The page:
Social Interaction in Self-paced Distance Education
Terry Anderson, Lorne Upton, Jon Dron, Judi Malone, Athabasca University ; Bruno Poelhuber, Universit de Montral
Open Praxis Volume 7, Number 1, ISSN 1369-9997 e-ISSN 1369-9997 Publisher: International Council for Open and Distance Education
In this paper we present a case study of a self-paced university course that was originally designed to support independent, self-paced study at distance. We developed a social media intervention, in design-based research terms, that allows these independent students to contribute archived content to enhance the course, to engage in discussions with other students and to share as little or as much personal information with each other as they wished. We describe the learning design for the intervention and present survey data of student and tutor perception of value and content analysis of the archived contributions. The results indicate that the intervention was positively received by tutors and by the majority (but not all) students and that the archive created by the students’ contributions was adding value to the course. We conclude that the intervention was a modest, yet manageable example of a learning enhancement to a traditional cognitive-behavioral, course that has positive impact and potential with little negative impact on workload.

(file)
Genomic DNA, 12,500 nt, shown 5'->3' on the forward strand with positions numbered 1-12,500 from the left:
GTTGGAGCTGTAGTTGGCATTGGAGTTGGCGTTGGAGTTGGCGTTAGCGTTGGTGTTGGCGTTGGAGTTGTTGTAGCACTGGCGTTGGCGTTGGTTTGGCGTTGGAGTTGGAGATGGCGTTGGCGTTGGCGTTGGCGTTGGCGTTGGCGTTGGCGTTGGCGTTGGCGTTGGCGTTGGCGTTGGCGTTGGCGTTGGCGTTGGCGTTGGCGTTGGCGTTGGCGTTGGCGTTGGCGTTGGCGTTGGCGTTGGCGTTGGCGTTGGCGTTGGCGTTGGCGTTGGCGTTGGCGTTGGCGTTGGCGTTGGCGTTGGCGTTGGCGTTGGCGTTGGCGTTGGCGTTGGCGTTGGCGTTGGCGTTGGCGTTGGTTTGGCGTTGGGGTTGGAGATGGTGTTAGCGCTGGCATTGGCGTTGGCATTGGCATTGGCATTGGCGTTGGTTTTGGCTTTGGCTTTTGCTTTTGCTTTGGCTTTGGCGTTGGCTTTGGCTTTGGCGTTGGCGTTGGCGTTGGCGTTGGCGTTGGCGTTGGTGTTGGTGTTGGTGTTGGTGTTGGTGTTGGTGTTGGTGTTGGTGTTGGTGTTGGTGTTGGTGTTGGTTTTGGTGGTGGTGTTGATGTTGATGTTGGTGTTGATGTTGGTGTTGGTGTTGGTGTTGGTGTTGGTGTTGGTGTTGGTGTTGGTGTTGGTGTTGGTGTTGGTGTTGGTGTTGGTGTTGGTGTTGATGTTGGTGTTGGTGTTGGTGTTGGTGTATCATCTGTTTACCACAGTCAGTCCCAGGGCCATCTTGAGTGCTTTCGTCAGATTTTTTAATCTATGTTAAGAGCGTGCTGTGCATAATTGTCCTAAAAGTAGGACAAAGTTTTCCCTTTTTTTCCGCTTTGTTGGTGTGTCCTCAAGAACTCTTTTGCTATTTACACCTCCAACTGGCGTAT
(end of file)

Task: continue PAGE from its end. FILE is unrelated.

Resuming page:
Anderson, T., Upton, L., Dron, J., Malone, J. & Poelhuber, B. (2015). Social Interaction in Self-paced Distance Education. Open Praxis, 7(1), 7-23. International Council for Open and Distance Education.
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Richard Huntrods & Jon Dron, Athabasca University, Canada
E-Learn: World Conference on E-Learning in Corporate, Government, Healthcare, and Higher Education 2017 (Oct 17, 2017) pp. 365–372
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